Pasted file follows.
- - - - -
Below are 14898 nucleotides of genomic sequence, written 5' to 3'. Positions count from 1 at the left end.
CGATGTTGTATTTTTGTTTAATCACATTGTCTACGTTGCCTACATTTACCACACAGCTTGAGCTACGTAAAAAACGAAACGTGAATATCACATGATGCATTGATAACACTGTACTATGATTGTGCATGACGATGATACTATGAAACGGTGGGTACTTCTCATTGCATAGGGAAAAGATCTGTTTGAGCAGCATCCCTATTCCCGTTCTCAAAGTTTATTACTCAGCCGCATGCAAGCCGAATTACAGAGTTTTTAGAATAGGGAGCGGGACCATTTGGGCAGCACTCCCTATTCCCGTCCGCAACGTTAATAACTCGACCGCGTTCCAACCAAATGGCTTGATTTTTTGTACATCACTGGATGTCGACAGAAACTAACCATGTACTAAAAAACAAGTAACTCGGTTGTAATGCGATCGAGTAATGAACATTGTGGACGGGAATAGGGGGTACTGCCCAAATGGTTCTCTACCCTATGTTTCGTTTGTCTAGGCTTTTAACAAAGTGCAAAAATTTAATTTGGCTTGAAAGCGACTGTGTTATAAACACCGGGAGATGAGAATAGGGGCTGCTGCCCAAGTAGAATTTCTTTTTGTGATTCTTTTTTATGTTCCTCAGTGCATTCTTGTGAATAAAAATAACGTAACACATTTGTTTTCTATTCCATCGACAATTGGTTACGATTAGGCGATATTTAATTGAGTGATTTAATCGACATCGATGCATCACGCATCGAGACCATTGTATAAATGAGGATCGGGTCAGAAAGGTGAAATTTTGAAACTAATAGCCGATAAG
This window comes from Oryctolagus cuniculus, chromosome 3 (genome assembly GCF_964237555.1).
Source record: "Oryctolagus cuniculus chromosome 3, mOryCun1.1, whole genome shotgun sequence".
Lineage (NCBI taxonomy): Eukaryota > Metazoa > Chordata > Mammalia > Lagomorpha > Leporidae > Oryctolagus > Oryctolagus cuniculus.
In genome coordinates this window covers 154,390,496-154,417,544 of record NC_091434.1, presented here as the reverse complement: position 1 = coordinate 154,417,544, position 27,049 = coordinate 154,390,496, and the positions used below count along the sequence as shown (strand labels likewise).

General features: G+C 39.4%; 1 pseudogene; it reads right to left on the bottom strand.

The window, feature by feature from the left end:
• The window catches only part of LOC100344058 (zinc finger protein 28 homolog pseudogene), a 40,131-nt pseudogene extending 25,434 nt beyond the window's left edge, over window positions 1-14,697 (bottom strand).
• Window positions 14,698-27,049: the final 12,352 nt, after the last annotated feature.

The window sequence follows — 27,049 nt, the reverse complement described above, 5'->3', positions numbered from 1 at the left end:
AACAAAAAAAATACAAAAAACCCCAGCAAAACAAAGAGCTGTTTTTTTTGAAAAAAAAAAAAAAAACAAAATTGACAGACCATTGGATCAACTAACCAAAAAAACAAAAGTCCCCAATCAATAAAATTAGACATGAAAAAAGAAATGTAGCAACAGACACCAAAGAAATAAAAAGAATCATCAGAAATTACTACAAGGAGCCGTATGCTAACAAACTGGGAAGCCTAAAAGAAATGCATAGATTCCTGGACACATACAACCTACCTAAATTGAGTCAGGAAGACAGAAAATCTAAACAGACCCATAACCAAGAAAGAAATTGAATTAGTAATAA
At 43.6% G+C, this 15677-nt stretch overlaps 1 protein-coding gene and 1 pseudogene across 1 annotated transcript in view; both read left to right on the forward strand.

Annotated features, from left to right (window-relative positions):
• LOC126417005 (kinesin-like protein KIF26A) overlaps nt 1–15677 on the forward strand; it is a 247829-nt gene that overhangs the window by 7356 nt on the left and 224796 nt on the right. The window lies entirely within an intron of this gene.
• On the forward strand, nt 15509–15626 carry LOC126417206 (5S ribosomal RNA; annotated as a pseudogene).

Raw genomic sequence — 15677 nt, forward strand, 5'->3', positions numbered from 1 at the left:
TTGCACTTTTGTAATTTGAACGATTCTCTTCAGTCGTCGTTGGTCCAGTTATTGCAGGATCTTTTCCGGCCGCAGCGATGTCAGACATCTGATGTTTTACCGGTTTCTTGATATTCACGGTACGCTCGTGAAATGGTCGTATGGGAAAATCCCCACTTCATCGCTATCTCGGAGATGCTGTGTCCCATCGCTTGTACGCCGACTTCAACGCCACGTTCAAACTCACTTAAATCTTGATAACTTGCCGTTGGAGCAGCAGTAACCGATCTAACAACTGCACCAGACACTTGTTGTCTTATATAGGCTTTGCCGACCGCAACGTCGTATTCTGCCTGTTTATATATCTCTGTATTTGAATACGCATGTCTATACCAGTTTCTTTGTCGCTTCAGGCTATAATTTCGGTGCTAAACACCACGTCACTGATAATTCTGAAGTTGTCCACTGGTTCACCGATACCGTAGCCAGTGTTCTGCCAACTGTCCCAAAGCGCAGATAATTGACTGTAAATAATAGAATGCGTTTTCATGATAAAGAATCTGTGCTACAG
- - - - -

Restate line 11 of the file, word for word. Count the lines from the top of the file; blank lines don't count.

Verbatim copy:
The window sequence follows — 27,049 nt, the reverse complement described above, 5'->3', positions numbered from 1 at the left end: